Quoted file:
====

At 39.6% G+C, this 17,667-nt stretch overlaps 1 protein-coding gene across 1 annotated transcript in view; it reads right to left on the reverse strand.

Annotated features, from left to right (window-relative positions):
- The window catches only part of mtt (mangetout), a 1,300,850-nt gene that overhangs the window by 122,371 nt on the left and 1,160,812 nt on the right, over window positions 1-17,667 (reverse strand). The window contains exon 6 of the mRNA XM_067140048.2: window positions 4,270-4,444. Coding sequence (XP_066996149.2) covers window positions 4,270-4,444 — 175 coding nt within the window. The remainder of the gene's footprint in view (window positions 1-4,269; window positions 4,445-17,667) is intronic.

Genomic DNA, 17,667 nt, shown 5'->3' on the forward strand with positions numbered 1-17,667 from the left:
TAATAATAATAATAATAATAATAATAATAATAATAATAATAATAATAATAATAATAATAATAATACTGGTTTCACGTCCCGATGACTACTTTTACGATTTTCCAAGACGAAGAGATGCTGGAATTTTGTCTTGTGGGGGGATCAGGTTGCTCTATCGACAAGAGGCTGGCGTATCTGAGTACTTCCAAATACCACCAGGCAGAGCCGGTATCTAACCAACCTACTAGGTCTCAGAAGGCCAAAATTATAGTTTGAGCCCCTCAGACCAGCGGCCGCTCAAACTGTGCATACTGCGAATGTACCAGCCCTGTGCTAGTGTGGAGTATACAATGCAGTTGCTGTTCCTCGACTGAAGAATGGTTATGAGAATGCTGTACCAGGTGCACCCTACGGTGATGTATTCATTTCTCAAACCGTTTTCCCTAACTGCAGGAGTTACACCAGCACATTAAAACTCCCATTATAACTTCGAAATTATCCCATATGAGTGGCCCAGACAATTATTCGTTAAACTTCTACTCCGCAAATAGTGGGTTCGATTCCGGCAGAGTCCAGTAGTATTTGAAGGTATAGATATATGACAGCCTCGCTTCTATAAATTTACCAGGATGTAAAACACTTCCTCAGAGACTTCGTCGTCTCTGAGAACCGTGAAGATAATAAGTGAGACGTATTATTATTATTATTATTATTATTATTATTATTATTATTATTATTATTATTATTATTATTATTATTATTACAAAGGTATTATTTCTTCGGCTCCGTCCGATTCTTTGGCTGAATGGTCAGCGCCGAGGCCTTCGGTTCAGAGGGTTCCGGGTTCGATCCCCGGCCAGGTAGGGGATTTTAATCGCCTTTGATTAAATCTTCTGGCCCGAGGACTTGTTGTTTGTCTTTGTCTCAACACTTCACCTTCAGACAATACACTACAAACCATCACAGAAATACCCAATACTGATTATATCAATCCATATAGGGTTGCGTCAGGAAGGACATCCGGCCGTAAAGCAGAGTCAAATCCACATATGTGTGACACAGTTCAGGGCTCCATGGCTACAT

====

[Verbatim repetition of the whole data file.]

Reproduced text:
At 39.6% G+C, this 17,667-nt stretch overlaps 1 protein-coding gene across 1 annotated transcript in view; it reads right to left on the reverse strand.

Annotated features, from left to right (window-relative positions):
- The window catches only part of mtt (mangetout), a 1,300,850-nt gene that overhangs the window by 122,371 nt on the left and 1,160,812 nt on the right, over window positions 1-17,667 (reverse strand). The window contains exon 6 of the mRNA XM_067140048.2: window positions 4,270-4,444. Coding sequence (XP_066996149.2) covers window positions 4,270-4,444 — 175 coding nt within the window. The remainder of the gene's footprint in view (window positions 1-4,269; window positions 4,445-17,667) is intronic.

Genomic DNA, 17,667 nt, shown 5'->3' on the forward strand with positions numbered 1-17,667 from the left:
TAATAATAATAATAATAATAATAATAATAATAATAATAATAATAATAATAATAATAATAATAATACTGGTTTCACGTCCCGATGACTACTTTTACGATTTTCCAAGACGAAGAGATGCTGGAATTTTGTCTTGTGGGGGGATCAGGTTGCTCTATCGACAAGAGGCTGGCGTATCTGAGTACTTCCAAATACCACCAGGCAGAGCCGGTATCTAACCAACCTACTAGGTCTCAGAAGGCCAAAATTATAGTTTGAGCCCCTCAGACCAGCGGCCGCTCAAACTGTGCATACTGCGAATGTACCAGCCCTGTGCTAGTGTGGAGTATACAATGCAGTTGCTGTTCCTCGACTGAAGAATGGTTATGAGAATGCTGTACCAGGTGCACCCTACGGTGATGTATTCATTTCTCAAACCGTTTTCCCTAACTGCAGGAGTTACACCAGCACATTAAAACTCCCATTATAACTTCGAAATTATCCCATATGAGTGGCCCAGACAATTATTCGTTAAACTTCTACTCCGCAAATAGTGGGTTCGATTCCGGCAGAGTCCAGTAGTATTTGAAGGTATAGATATATGACAGCCTCGCTTCTATAAATTTACCAGGATGTAAAACACTTCCTCAGAGACTTCGTCGTCTCTGAGAACCGTGAAGATAATAAGTGAGACGTATTATTATTATTATTATTATTATTATTATTATTATTATTATTATTATTATTATTATTATTATTATTATTACAAAGGTATTATTTCTTCGGCTCCGTCCGATTCTTTGGCTGAATGGTCAGCGCCGAGGCCTTCGGTTCAGAGGGTTCCGGGTTCGATCCCCGGCCAGGTAGGGGATTTTAATCGCCTTTGATTAAATCTTCTGGCCCGAGGACTTGTTGTTTGTCTTTGTCTCAACACTTCACCTTCAGACAATACACTACAAACCATCACAGAAATACCCAATACTGATTATATCAATCCATATAGGGTTGCGTCAGGAAGGACATCCGGCCGTAAAGCAGAGTCAAATCCACATATGTGTGACACAGTTCAGGGCTCCATGGCTACAT